Places of Worship Act, 1991 and a Battle of Faith

Varanasi, located just 200 kilometers from Ayodhya, has become the center of the national news as the controversy over the Gyanvapi shrine complex is fueling religious sentiments for both Hindu and Muslim communities in India. The disputed Gyanvapi complex, allegedly built in 1669 by the Mughal invader Aurangzeb, is located near the Kashi Vishwanath temple. It is one of the many religious places in India where there are places of worship of two different religions near each other, or in some cases one of them was built after the demolition of another, such as the Ram Janmaphumi-Babri Mosque in Ayodhya.

The court’s entry into the controversy

With the matter now at the doorstep of the courts, history and historical facts are evidence regarding the findings in the buildings of the disputed Gyanvapi district.

In view of the “complexity and sensitivity of the issues involved in the lawsuit”, the High Court ordered the transfer of pending proceedings from the Civil Judge, High Circuit, Varanasi to the District Judge, Varanasi for the “trial and all preliminary and follow-up proceedings”.

So, the District Court in Varanasi is now hearing the petition from five Hindu women who have requested access to the Gyanvapi mosque complex – located next to the prominent Kashi Vishwanath temple – to worship idols along its outer walls.

Houses of Worship Law 1991

According to Section 3 of the Places of Worship (Special Provisions) Act 1991, there are restrictions on the possibility of converting a religious place from one religion to another. As it relates to the subject in question, the constitutional validity of this section, and therefore the entire law, is also in question.

The latest update in this dispute is the finding of a ‘Shiva Linga’-like structure inside the mosque. Two reports were submitted to the Varanasi Court following the video survey ordered by the District Court; The ruins of ancient temples and some Hindu religious decorations such as bells, kalash, pink, etc., were found inside the premises of Gyanvapi. As a procedural step, the District Court called for objections to the report from both sides.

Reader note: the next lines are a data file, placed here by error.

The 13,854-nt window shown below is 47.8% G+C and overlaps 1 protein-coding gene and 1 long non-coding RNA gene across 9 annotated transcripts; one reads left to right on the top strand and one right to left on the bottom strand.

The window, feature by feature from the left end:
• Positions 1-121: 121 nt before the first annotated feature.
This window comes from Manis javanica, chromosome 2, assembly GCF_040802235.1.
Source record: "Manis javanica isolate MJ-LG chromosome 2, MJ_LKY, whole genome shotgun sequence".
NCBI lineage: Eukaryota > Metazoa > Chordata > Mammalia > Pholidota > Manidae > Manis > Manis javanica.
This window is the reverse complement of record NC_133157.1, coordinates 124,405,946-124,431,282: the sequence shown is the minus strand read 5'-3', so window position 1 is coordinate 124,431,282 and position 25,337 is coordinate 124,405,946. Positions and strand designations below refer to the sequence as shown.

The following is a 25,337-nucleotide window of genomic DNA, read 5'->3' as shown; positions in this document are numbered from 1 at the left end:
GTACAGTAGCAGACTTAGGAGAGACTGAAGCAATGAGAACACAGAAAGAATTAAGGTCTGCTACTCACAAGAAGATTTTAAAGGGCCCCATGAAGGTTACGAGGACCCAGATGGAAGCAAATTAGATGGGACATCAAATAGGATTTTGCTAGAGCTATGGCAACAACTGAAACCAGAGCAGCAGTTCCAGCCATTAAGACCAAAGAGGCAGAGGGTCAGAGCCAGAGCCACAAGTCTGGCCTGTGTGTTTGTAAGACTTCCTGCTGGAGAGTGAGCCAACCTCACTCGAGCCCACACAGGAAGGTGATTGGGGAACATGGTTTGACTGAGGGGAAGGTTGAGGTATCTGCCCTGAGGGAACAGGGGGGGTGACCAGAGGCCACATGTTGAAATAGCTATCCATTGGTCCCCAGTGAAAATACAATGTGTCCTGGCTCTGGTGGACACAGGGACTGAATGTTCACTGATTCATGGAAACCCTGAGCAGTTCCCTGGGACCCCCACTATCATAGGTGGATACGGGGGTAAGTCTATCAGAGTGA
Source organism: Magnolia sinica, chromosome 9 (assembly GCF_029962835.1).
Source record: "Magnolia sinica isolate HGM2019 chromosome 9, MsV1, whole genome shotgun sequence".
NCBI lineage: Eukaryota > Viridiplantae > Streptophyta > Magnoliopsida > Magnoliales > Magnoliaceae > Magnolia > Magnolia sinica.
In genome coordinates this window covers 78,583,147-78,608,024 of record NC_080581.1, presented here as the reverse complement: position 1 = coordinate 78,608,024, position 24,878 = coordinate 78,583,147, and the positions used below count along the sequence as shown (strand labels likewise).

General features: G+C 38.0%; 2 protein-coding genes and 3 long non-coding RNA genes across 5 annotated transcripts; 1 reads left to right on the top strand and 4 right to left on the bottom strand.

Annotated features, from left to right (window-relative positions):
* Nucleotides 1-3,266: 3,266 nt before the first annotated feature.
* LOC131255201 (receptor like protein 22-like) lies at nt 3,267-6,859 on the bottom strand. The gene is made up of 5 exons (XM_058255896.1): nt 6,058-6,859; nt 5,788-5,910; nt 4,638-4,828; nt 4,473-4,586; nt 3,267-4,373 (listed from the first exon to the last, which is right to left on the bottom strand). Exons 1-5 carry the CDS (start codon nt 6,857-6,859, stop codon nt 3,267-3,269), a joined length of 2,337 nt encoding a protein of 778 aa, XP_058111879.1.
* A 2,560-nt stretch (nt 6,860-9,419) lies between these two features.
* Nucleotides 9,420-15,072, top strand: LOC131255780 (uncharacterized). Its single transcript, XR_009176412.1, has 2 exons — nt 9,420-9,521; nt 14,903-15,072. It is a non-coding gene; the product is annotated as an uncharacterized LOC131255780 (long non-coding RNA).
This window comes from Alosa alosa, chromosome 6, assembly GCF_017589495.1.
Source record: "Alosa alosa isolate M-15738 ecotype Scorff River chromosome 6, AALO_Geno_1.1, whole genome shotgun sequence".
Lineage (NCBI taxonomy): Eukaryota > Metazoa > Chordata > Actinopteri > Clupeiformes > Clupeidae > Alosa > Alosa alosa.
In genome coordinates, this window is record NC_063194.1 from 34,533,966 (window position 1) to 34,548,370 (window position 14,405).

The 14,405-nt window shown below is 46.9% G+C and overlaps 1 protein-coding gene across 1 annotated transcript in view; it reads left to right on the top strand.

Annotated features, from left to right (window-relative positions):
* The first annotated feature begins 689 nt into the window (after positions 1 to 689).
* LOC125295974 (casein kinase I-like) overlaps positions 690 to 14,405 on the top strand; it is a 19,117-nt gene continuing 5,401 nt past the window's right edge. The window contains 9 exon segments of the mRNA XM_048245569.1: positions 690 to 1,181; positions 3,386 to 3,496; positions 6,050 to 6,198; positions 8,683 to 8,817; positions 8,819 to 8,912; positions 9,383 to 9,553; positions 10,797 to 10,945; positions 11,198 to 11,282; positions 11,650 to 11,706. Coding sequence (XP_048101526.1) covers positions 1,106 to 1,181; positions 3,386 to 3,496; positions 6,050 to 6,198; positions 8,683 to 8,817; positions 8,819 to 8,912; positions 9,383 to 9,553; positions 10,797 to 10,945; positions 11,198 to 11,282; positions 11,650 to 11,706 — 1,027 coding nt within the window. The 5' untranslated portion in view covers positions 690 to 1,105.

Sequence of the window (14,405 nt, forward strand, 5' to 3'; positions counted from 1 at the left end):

The Muslim camp, i.e. the Anzhamiya Mosque Management Committee, approached the Allahabad High Court to issue an order to stop the proceedings of the district court, citing the provisions of the Places of Worship Act. When the Allahabad High Court refused to intervene, they rushed to the Supreme Court. The three-judge panel of the High Court has ordered the securing of the area where the Shiva Linga-like structure was found, but not in any way preventing or impeding the entry of persons of Islamic faith to perform namaz and other religious rites.

The High Court also directed that the application by the mosque committee, challenging the possibility of maintenance of the suit by five Hindu women seeking to enforce the right to worship on the outer walls of the Gyanvapi complex near Kashi Visheshwar temple, be a decision on priority by the District Court judge when transferring the case. The outer walls, Hindu petitioners were convinced, resemble the idols of Hindu gods and goddesses.

The allegation and the corresponding lawsuit

The Hindu side insisted that the Gyanvapi complex is a Hindu temple and not a mosque. Furthermore, the Mughal Emperor Aurangzeb did not issue any order to establish endowment On the land in question or to hand over the land to any Muslim entity or persons of Islamic faith.

On the other hand, the Islamic side has argued to rely entirely on the Law: Places of Worship Act 1991. The clause by section 4 of the law prohibits the filing of any suit or initiation of any other legal action to change religious character from any place of worship as it was on August 15, 1947.

Section 5 of the Places of Worship Act 1991 excludes the Ram Janmapumi-Babri Mosque.

Antiquities and the Law

Hindu religious scholars have not only challenged the validity of the Places of Worship Act 1991, but have also argued that the law does not apply to the current controversy over Gyanvapi, arguing that the site falls within the applicability of the Ancient Monuments, Archaeological Sites and Monuments Act 1958.

The argument is not entirely baseless as the remains of Hindu temples and idols apparently appear at the controversial site. If this is considered correct, it will be interesting to see how the question of applicability of the Places of Worship Act is dealt with and adjudicated by the court. It is not wise to expect more revelations in the coming days, which could take the debate in any direction.

Advocate Satya Muley is the founder of the law firm of Satya Muley & Co based in Pune, Maharashtra and a practicing attorney at Bombay High Court and High Court. The opinions expressed in this article are those of the author and do not represent the position of this publication.

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